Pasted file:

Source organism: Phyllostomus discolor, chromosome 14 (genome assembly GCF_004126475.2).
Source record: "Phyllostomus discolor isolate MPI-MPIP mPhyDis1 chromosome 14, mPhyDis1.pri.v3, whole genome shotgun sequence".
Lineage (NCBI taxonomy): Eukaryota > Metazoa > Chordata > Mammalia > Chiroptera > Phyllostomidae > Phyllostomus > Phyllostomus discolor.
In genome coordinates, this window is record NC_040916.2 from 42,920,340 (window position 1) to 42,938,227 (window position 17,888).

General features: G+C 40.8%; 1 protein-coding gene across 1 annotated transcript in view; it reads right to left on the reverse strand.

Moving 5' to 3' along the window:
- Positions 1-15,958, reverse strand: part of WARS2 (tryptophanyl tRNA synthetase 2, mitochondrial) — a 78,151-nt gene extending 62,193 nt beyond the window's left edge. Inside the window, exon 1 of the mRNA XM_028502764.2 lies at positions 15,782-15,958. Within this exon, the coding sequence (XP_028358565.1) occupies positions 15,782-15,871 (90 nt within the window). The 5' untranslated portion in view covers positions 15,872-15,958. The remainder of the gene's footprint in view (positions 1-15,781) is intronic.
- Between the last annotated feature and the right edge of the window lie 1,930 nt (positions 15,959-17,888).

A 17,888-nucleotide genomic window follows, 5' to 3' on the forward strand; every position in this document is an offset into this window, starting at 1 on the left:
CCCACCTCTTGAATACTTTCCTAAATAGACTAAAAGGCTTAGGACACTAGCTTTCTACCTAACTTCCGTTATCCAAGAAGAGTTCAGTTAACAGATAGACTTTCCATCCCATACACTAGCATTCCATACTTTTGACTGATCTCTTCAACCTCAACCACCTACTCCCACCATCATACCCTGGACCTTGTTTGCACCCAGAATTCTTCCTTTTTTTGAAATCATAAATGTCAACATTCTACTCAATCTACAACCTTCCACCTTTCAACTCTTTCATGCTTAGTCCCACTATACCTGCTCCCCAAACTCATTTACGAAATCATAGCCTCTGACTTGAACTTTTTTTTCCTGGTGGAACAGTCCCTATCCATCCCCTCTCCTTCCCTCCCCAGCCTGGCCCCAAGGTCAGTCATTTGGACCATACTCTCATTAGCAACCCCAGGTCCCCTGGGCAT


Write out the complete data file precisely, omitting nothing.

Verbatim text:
Source organism: Phyllostomus discolor, chromosome 14 (genome assembly GCF_004126475.2).
Source record: "Phyllostomus discolor isolate MPI-MPIP mPhyDis1 chromosome 14, mPhyDis1.pri.v3, whole genome shotgun sequence".
Lineage (NCBI taxonomy): Eukaryota > Metazoa > Chordata > Mammalia > Chiroptera > Phyllostomidae > Phyllostomus > Phyllostomus discolor.
In genome coordinates, this window is record NC_040916.2 from 42,920,340 (window position 1) to 42,938,227 (window position 17,888).

General features: G+C 40.8%; 1 protein-coding gene across 1 annotated transcript in view; it reads right to left on the reverse strand.

Moving 5' to 3' along the window:
- Positions 1-15,958, reverse strand: part of WARS2 (tryptophanyl tRNA synthetase 2, mitochondrial) — a 78,151-nt gene extending 62,193 nt beyond the window's left edge. Inside the window, exon 1 of the mRNA XM_028502764.2 lies at positions 15,782-15,958. Within this exon, the coding sequence (XP_028358565.1) occupies positions 15,782-15,871 (90 nt within the window). The 5' untranslated portion in view covers positions 15,872-15,958. The remainder of the gene's footprint in view (positions 1-15,781) is intronic.
- Between the last annotated feature and the right edge of the window lie 1,930 nt (positions 15,959-17,888).

A 17,888-nucleotide genomic window follows, 5' to 3' on the forward strand; every position in this document is an offset into this window, starting at 1 on the left:
CCCACCTCTTGAATACTTTCCTAAATAGACTAAAAGGCTTAGGACACTAGCTTTCTACCTAACTTCCGTTATCCAAGAAGAGTTCAGTTAACAGATAGACTTTCCATCCCATACACTAGCATTCCATACTTTTGACTGATCTCTTCAACCTCAACCACCTACTCCCACCATCATACCCTGGACCTTGTTTGCACCCAGAATTCTTCCTTTTTTTGAAATCATAAATGTCAACATTCTACTCAATCTACAACCTTCCACCTTTCAACTCTTTCATGCTTAGTCCCACTATACCTGCTCCCCAAACTCATTTACGAAATCATAGCCTCTGACTTGAACTTTTTTTTCCTGGTGGAACAGTCCCTATCCATCCCCTCTCCTTCCCTCCCCAGCCTGGCCCCAAGGTCAGTCATTTGGACCATACTCTCATTAGCAACCCCAGGTCCCCTGGGCAT